Alibaba In Talks To Buy Some Of Uber's 'Grab' Stake In Ride-Share Fire Sale

In a report that probably won't raise eyebrows amid Uber's court battle for the future of its London business (the company's lawyers are facing off against Transport for London in a British court on Monday as the ride-share giant fights what is now its second operating ban handed down by the regulator), Bloomberg just revealed that Alibaba is in talks to "invest $3 billion into Southeast Asian ride-hailing giant Grab Holdings".

However, instead of Grab issuing $3 billion in new shares, "a portion" of these funds - Bloomberg doesn't reveal how much - will go to Uber (UBER), allowing the San Francisco company to cash out some of the 23.2% stake in Grab (worth approx $3.25 billion of its SoftBank-inflated $14BN valuation) it accrued during the global battle over ride-share territory. The same impulse also led to Uber's misadventures in China, where it infamously sold its business to domestic rival DiDi.

Based in Singapore, Grab aims to effectively become the Uber of Southeast Asia, with a focus on both taxis and motorbikes, which are much more popular in parts of the region for taxi transport. Grab is also among the many startup bets made by SoftBank (SFTBY) and its Vision Fund.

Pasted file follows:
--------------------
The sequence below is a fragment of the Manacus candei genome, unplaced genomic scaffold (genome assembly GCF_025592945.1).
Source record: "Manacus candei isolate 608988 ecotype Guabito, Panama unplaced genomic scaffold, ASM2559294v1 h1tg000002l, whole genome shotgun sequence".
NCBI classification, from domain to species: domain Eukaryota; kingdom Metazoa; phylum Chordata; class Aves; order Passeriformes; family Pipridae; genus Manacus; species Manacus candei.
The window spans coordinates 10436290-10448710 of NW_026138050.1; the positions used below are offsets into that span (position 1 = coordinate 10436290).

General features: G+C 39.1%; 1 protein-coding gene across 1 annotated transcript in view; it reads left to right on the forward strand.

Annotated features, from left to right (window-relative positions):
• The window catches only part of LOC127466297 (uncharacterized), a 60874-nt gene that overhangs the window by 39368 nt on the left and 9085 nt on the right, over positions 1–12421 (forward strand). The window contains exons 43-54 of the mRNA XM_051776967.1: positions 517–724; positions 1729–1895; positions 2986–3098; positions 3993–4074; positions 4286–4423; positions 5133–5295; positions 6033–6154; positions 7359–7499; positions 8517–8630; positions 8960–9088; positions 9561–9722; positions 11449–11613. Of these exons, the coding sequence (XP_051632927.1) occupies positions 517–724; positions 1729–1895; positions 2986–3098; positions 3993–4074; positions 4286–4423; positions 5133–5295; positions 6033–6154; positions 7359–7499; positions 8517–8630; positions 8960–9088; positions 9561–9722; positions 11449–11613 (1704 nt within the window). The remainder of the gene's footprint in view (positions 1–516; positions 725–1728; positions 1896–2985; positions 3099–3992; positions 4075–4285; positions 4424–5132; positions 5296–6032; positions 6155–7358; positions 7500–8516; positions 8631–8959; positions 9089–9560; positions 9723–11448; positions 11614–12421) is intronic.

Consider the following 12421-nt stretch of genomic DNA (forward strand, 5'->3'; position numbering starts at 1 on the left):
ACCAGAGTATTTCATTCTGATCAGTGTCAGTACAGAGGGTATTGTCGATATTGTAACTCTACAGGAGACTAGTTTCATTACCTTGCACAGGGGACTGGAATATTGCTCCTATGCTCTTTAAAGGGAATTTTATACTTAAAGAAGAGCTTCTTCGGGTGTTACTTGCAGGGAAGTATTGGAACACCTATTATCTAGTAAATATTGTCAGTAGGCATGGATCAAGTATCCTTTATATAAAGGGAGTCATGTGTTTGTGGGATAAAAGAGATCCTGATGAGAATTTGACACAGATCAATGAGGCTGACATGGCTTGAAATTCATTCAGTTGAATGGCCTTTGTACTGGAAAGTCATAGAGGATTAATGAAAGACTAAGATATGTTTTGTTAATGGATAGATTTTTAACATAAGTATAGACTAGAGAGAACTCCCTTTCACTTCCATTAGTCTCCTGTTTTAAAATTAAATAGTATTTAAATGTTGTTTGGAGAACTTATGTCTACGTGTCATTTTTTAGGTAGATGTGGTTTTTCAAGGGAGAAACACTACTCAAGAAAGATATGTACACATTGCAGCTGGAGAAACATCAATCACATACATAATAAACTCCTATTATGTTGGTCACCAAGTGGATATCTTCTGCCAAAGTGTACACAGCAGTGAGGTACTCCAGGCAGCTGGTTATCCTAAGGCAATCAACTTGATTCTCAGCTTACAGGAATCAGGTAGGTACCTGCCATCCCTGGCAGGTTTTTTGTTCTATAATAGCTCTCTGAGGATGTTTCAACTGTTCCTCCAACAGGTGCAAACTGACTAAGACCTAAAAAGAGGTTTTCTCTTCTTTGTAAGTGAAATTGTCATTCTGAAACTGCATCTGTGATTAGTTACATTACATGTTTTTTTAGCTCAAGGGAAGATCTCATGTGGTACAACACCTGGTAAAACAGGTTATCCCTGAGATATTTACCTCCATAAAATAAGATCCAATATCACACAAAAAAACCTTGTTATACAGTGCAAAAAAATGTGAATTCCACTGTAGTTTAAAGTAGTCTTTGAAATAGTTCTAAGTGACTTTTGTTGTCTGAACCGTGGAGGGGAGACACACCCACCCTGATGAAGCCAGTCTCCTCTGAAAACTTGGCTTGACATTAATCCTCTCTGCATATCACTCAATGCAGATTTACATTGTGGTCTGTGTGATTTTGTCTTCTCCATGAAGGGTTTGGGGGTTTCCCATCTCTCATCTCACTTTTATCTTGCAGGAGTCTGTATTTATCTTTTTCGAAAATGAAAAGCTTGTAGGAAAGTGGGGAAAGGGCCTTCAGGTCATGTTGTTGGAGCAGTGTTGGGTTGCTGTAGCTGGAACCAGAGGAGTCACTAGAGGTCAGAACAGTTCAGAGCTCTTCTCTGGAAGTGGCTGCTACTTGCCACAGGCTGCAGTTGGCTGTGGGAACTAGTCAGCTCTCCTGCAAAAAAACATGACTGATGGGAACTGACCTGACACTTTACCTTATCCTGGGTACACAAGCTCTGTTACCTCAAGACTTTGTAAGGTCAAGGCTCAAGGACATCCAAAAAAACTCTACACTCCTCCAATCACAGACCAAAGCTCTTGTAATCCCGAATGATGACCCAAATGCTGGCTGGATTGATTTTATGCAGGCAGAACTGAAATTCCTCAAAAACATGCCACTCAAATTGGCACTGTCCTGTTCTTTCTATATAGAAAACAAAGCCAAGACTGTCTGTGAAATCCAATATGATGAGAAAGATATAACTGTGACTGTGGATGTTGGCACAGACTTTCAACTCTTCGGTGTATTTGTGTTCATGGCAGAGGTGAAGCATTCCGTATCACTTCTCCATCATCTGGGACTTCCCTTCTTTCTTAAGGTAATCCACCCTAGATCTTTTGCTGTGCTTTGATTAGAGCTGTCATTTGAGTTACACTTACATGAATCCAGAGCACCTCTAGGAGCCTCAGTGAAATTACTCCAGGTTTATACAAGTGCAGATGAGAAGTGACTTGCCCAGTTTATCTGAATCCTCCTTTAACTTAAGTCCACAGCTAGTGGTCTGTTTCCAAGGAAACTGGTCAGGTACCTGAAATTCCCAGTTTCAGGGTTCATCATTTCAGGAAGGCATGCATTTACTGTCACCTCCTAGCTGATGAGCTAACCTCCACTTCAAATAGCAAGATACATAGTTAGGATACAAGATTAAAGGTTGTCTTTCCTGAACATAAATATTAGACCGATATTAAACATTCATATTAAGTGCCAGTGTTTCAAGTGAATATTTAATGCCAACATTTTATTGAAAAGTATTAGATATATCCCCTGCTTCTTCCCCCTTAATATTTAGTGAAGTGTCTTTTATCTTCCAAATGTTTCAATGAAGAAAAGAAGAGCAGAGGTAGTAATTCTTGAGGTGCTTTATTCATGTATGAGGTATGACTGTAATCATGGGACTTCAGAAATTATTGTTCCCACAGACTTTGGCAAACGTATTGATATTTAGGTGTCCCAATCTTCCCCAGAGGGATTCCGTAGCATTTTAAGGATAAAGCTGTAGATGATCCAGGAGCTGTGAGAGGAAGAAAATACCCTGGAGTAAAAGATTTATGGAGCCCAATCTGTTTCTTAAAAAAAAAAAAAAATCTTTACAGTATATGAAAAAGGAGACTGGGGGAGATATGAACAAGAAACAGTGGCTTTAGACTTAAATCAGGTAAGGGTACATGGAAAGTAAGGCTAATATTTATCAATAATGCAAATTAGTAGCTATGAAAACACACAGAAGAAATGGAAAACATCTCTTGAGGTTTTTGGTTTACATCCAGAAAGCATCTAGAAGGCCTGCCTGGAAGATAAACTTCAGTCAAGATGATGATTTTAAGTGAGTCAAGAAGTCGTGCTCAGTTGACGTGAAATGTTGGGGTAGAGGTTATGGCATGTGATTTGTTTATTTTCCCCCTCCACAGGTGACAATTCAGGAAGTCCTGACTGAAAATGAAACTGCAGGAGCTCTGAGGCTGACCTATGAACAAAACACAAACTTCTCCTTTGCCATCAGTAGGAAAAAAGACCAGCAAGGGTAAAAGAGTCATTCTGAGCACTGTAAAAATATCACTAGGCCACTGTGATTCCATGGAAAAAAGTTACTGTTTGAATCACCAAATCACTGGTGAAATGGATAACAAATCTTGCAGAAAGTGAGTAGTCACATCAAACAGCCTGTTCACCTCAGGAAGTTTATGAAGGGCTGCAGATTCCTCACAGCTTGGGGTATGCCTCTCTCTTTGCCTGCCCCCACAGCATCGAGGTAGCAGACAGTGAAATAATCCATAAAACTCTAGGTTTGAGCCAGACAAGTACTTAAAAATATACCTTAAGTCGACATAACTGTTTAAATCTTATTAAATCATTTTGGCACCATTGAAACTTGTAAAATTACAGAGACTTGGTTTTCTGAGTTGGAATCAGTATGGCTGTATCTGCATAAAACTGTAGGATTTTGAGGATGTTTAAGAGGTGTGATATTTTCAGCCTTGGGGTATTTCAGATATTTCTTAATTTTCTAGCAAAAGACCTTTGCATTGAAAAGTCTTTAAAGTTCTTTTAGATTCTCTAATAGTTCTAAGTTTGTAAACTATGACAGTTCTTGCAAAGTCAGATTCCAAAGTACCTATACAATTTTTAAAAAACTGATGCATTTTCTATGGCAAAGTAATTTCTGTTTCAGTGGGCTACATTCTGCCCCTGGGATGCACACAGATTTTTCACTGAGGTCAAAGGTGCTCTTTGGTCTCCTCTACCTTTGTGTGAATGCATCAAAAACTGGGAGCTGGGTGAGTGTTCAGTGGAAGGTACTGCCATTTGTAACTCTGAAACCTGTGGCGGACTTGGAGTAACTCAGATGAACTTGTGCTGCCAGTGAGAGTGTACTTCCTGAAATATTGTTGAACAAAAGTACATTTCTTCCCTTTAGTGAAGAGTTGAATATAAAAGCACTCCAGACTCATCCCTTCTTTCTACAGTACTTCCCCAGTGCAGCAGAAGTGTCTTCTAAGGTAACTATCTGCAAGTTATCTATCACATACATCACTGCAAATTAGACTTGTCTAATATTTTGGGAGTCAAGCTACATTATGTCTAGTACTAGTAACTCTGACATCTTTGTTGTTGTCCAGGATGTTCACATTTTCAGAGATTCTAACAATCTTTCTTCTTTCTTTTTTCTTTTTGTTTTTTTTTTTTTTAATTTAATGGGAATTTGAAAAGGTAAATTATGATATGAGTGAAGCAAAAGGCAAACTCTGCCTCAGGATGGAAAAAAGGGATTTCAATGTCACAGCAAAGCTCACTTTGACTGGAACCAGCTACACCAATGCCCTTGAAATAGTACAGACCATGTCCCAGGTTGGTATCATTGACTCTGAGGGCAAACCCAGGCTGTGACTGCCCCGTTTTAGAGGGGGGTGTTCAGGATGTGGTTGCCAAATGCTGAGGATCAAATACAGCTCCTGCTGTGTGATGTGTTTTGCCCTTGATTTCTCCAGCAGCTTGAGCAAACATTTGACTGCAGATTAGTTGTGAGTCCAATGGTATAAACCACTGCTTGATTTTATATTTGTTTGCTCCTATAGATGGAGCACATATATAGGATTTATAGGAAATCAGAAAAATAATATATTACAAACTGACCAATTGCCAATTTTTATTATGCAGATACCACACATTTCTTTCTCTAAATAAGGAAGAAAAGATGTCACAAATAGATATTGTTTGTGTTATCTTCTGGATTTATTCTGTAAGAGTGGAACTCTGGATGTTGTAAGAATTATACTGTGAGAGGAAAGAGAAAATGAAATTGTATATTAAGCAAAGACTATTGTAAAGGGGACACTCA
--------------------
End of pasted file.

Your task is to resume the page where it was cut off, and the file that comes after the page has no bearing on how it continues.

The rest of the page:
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Not only has SoftBank invested in Grab, it has also invested in one of its biggest rivals, Gojek. Some have been pressuring SoftBank to try and make a merger betweeen the two rivals, presently engaged in a value-destroying turf war, a reality. SoftBank also owns a massive slug of Alibaba (BABA), which means the Japanese conglomerate would be on all three sides of this injection of capital into Grab (Alibaba, Uber and Grab).

While Bloomberg chooses to focus on whether Grab can "live up to its lofty price tag", we feel Uber's involvment is interesting, particularly the lack of details surrounding how much of Uber's stake will be sold. Presumably, whoever leaked the story probably knows those specifics. It's possible the two companies - Alibaba and Uber  - are still fighting over a final price for the sale, but if that's accurate, then why not say that?

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